Dealing with mental blocks

Netball team in a huddle
Author:  Greg Sargent
Issue: Volume 28 Number 1

In sport we continually come up against opponents that always seem to have the edge over us. In the literature, a number of examples come to mind, especially as opponents struggle with performance slumps of their own and great winning streaks of their opponents.

The recent cross-Tasman rivalry between Australia and New Zealand on the cricket field is a good example of this. This case is relevant, given the Kiwis’ attempts to deal with the seeming invincibility of the Australians, and was reflected in a series of articles presented in the media. The first article, entitled ‘New Zealand bats on the couch’ (Herald-Sun 2005a) commented on how New Zealand’s frazzled batsmen were sent to a sports psychologist to repair the mental damage inflicted by yet another Australian cricketing rampage. The New Zealand cricket coach, John Bracewell, commented on how the Australians ‘got to’ some of the New Zealand batsmen as they steamed to a substantial lead and decisive one-day victory. The coach directed a number of players towards the team’s psychologist, commenting that ‘[I]t’s as much a psychological issue as anything else, at this level the tension escalates and because of that, errors creep into your game ... the problem is it can develop into something of a vicious circle, in that form drops away as do the confidence levels, leaving room for self-doubt and more anxiety’. Often, individual players are targeted relentlessly.

In a follow-up article entitled ‘The Kiwi hopes shrink: Aussies respect decision to call in psychiatrists’ (Herald-Sun, 2005b), the New Zealanders suggested that ‘We’re not the first team to get a hiding from another team …’ , while Australian player Andrew Symonds commented that ‘NZ has enacted the ‘don’t mention the world champions’ policy — fed up about talking about Australia … psychologically, I would much rather be in our position than theirs’.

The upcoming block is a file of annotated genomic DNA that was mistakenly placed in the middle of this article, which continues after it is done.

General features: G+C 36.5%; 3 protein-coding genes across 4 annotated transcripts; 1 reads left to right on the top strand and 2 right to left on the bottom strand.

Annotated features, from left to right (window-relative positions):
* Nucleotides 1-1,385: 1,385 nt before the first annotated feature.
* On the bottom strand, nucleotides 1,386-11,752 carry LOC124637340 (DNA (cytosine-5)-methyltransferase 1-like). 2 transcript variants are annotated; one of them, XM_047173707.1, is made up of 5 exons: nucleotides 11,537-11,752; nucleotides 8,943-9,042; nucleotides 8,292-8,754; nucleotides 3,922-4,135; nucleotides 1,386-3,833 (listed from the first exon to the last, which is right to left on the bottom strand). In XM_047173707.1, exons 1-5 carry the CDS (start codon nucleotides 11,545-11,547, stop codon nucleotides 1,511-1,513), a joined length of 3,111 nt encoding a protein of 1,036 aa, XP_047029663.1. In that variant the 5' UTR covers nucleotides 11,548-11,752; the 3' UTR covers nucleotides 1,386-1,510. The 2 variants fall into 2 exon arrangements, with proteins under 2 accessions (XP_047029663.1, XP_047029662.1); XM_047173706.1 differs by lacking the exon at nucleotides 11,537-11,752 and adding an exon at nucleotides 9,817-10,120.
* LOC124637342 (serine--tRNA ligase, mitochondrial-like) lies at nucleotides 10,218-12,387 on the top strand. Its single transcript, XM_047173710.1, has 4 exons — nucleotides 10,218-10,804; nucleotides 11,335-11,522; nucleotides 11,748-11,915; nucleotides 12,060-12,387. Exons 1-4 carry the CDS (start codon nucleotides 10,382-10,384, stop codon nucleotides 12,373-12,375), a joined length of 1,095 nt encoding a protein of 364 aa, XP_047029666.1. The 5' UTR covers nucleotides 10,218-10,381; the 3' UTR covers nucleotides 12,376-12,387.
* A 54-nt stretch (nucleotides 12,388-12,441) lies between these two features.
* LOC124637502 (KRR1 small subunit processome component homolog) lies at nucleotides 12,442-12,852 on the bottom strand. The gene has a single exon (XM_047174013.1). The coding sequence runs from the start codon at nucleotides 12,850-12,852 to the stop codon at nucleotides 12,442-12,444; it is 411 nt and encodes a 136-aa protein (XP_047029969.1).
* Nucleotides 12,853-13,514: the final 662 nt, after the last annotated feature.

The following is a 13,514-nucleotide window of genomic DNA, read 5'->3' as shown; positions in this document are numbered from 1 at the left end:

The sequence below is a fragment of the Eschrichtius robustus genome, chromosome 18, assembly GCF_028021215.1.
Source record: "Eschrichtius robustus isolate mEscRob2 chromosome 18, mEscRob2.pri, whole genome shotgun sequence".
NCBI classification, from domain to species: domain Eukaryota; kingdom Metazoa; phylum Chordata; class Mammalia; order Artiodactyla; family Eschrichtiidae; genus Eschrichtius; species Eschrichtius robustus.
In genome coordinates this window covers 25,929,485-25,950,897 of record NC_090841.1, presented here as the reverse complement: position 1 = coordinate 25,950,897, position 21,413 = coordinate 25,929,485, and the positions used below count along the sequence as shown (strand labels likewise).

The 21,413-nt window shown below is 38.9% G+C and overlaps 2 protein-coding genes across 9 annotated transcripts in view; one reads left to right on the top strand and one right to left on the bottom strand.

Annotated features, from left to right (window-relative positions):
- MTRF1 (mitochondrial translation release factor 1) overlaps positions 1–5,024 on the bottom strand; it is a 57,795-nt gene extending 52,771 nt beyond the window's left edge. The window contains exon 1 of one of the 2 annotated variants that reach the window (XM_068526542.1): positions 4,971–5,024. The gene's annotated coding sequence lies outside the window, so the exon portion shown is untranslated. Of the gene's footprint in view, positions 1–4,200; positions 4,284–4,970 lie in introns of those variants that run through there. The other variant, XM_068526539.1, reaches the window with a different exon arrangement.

At the time of going to press and subsequent to these articles, the New Zealanders had suffered another humiliating defeat, despite having Australia under a great deal of pressure at one stage in the game. It does pose the question of how one deals with this situation. Following are some ideas that might be of value in turning the situation around.


  • Coaches need to understand the conditions required to ensure that a team remains on top. What it is about successful teams that leads to continued performance excellence along with a psychological or mental edge over their opponents. This is a difficult area, though some interesting and somewhat controversial suggestions might be worthy of consideration. Primarily, successful teams personify a culture of success and at the same time a belief in self, like an invincibility. Successful teams that develop a winning streak seem to have a major hold over their opposition because of the belief they have in themselves and their performance. They may often treat their opposition with seeming arrogance and intimidation. This is further reinforced by the fact that the superior team seems to be able to win from any position, no matter how hopeless it may seem. This is evidenced by the Australian cricket team’s success throughout the recent (2004–05) summer, often from seemingly poor positions.
  • Coaches need to perceive losses as opportunities to learn for the future and, as such, to improve. As suggested in Lynch (2001), ‘the main difference between the great athletes and the almost great is that the great ones have cultivated, over a period of years, a high tolerance for mistakes, setbacks and failures’. Furthermore, physical skills only become perfected through the experience of mistakes and loss. All great teams actually go through periods of defeat (this is what makes them great), seeing the ups and downs of performance as part of the natural process of sport, refusing to fight each other when losses continue. Great teams see failure as a step forward and not as something devastating, while responding by encouraging their squad to take risks to improve as a road towards breaking slumps. When teams restate success as more than just winning, by emphasising those aspects that can be controlled, such as skills, set plays, attitudes and mindsets, they plan to move forward and to succeed. Teams are reminded that the actual result or outcome of a match is effectively beyond any control. Coaches are therefore encouraged to keep track of any small gains that might be presented: to encourage the team to play with freedom, risk, challenge, excitement and enthusiasm, despite distractions and the temptation to be continually defined by win–loss ratios.